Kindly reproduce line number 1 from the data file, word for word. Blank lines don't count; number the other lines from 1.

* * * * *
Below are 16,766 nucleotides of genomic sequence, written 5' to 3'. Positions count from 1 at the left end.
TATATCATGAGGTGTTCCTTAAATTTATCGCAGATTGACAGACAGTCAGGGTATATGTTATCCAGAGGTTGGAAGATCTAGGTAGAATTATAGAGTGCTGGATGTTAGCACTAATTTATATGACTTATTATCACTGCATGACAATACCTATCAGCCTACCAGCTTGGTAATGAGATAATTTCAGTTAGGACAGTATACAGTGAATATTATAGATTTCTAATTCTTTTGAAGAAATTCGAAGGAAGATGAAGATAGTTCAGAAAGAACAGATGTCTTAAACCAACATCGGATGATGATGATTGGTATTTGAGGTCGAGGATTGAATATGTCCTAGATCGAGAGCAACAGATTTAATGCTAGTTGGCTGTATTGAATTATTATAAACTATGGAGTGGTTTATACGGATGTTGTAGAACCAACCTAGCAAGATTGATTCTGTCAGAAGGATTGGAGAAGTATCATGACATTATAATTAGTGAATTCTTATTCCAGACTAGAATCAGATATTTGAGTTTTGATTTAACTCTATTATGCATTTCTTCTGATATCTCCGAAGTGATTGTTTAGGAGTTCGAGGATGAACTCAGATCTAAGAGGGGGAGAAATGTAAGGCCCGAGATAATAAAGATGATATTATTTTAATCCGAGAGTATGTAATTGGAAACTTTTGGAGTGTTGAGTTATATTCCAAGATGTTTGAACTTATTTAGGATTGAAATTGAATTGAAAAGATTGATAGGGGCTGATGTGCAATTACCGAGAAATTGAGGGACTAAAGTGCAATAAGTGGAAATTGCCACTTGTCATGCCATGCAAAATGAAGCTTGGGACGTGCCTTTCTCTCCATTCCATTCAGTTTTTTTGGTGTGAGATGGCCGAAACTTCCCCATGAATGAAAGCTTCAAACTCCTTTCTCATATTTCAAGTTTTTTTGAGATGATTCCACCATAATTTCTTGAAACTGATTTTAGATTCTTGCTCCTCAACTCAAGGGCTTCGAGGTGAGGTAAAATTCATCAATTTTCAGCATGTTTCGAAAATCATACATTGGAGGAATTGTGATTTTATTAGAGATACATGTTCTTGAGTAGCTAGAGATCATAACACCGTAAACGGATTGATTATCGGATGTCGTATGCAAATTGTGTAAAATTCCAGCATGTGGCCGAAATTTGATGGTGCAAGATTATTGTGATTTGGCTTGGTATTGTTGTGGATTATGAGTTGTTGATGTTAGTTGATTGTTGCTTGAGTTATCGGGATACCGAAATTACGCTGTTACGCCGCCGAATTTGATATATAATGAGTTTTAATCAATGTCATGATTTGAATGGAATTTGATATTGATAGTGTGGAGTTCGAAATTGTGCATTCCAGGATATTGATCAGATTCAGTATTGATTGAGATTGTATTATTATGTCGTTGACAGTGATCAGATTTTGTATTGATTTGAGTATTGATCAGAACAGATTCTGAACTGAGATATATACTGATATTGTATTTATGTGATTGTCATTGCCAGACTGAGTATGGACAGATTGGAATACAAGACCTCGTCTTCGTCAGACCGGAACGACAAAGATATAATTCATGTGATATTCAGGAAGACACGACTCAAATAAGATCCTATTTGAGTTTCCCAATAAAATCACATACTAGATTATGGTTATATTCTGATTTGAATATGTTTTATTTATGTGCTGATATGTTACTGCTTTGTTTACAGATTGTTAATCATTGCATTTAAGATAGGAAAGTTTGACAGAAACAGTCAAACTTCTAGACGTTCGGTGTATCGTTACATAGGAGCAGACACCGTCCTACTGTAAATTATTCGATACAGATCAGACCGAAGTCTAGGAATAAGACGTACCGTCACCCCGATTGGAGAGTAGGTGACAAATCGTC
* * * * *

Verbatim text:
Below are 16,766 nucleotides of genomic sequence, written 5' to 3'. Positions count from 1 at the left end.